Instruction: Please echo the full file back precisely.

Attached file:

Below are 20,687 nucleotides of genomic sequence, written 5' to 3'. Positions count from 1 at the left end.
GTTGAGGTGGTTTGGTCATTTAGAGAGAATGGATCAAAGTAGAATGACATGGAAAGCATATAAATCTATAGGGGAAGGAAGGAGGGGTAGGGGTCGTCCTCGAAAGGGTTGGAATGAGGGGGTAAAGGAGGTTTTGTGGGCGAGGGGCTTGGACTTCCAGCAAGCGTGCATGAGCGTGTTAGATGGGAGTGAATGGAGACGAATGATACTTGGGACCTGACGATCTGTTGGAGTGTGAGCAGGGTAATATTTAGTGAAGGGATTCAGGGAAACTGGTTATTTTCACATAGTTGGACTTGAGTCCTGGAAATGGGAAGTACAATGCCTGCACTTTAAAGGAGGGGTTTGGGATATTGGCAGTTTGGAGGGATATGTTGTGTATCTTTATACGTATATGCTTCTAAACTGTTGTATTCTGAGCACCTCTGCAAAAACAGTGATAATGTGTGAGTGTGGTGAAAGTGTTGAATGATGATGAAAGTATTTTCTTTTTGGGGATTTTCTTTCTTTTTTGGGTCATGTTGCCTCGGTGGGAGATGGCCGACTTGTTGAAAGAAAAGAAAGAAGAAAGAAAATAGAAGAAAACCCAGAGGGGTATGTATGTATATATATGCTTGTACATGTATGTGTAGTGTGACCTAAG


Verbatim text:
Below are 20,687 nucleotides of genomic sequence, written 5' to 3'. Positions count from 1 at the left end.
GTTGAGGTGGTTTGGTCATTTAGAGAGAATGGATCAAAGTAGAATGACATGGAAAGCATATAAATCTATAGGGGAAGGAAGGAGGGGTAGGGGTCGTCCTCGAAAGGGTTGGAATGAGGGGGTAAAGGAGGTTTTGTGGGCGAGGGGCTTGGACTTCCAGCAAGCGTGCATGAGCGTGTTAGATGGGAGTGAATGGAGACGAATGATACTTGGGACCTGACGATCTGTTGGAGTGTGAGCAGGGTAATATTTAGTGAAGGGATTCAGGGAAACTGGTTATTTTCACATAGTTGGACTTGAGTCCTGGAAATGGGAAGTACAATGCCTGCACTTTAAAGGAGGGGTTTGGGATATTGGCAGTTTGGAGGGATATGTTGTGTATCTTTATACGTATATGCTTCTAAACTGTTGTATTCTGAGCACCTCTGCAAAAACAGTGATAATGTGTGAGTGTGGTGAAAGTGTTGAATGATGATGAAAGTATTTTCTTTTTGGGGATTTTCTTTCTTTTTTGGGTCATGTTGCCTCGGTGGGAGATGGCCGACTTGTTGAAAGAAAAGAAAGAAGAAAGAAAATAGAAGAAAACCCAGAGGGGTATGTATGTATATATATGCTTGTACATGTATGTGTAGTGTGACCTAAG